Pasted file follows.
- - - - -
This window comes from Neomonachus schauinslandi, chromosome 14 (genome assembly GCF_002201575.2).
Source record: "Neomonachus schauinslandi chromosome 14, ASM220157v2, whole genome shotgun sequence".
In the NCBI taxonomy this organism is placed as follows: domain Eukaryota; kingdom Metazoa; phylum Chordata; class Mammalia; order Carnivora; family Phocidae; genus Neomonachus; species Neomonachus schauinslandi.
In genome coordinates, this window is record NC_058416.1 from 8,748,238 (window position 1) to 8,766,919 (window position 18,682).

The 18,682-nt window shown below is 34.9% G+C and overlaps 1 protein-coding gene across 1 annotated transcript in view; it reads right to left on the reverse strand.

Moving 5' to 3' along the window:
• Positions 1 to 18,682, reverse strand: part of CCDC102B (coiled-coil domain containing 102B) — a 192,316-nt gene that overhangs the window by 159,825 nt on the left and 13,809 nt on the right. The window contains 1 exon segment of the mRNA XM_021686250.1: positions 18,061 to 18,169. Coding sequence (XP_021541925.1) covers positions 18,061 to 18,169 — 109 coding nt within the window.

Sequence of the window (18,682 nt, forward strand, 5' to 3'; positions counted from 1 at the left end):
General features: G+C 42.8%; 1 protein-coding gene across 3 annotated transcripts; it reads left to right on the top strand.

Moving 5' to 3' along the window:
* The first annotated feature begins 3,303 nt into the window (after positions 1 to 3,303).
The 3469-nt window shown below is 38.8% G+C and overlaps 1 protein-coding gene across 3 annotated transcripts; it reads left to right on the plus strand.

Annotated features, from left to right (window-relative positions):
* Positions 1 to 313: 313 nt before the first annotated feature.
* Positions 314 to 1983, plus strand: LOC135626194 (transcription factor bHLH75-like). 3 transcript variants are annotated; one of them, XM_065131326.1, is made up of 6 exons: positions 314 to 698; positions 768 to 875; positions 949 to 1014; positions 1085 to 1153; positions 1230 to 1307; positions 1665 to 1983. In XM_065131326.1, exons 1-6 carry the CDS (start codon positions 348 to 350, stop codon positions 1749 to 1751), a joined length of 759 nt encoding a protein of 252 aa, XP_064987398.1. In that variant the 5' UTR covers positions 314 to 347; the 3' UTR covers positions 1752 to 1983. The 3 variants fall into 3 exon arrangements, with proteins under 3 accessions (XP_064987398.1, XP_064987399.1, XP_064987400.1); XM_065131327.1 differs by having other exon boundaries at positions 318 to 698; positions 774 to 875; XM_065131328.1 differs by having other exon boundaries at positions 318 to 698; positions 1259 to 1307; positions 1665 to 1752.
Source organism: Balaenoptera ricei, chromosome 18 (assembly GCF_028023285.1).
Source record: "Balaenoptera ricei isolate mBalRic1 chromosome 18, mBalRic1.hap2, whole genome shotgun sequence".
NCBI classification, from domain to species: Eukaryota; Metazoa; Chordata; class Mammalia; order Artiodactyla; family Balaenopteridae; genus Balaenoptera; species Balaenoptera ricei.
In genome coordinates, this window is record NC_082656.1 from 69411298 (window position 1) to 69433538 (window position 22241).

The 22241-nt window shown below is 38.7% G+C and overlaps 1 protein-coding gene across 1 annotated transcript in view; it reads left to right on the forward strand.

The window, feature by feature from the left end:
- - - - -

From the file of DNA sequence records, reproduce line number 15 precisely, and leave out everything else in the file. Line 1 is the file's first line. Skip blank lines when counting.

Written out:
* Positions 314 to 1983, plus strand: LOC135626194 (transcription factor bHLH75-like). 3 transcript variants are annotated; one of them, XM_065131326.1, is made up of 6 exons: positions 314 to 698; positions 768 to 875; positions 949 to 1014; positions 1085 to 1153; positions 1230 to 1307; positions 1665 to 1983. In XM_065131326.1, exons 1-6 carry the CDS (start codon positions 348 to 350, stop codon positions 1749 to 1751), a joined length of 759 nt encoding a protein of 252 aa, XP_064987398.1. In that variant the 5' UTR covers positions 314 to 347; the 3' UTR covers positions 1752 to 1983. The 3 variants fall into 3 exon arrangements, with proteins under 3 accessions (XP_064987398.1, XP_064987399.1, XP_064987400.1); XM_065131327.1 differs by having other exon boundaries at positions 318 to 698; positions 774 to 875; XM_065131328.1 differs by having other exon boundaries at positions 318 to 698; positions 1259 to 1307; positions 1665 to 1752.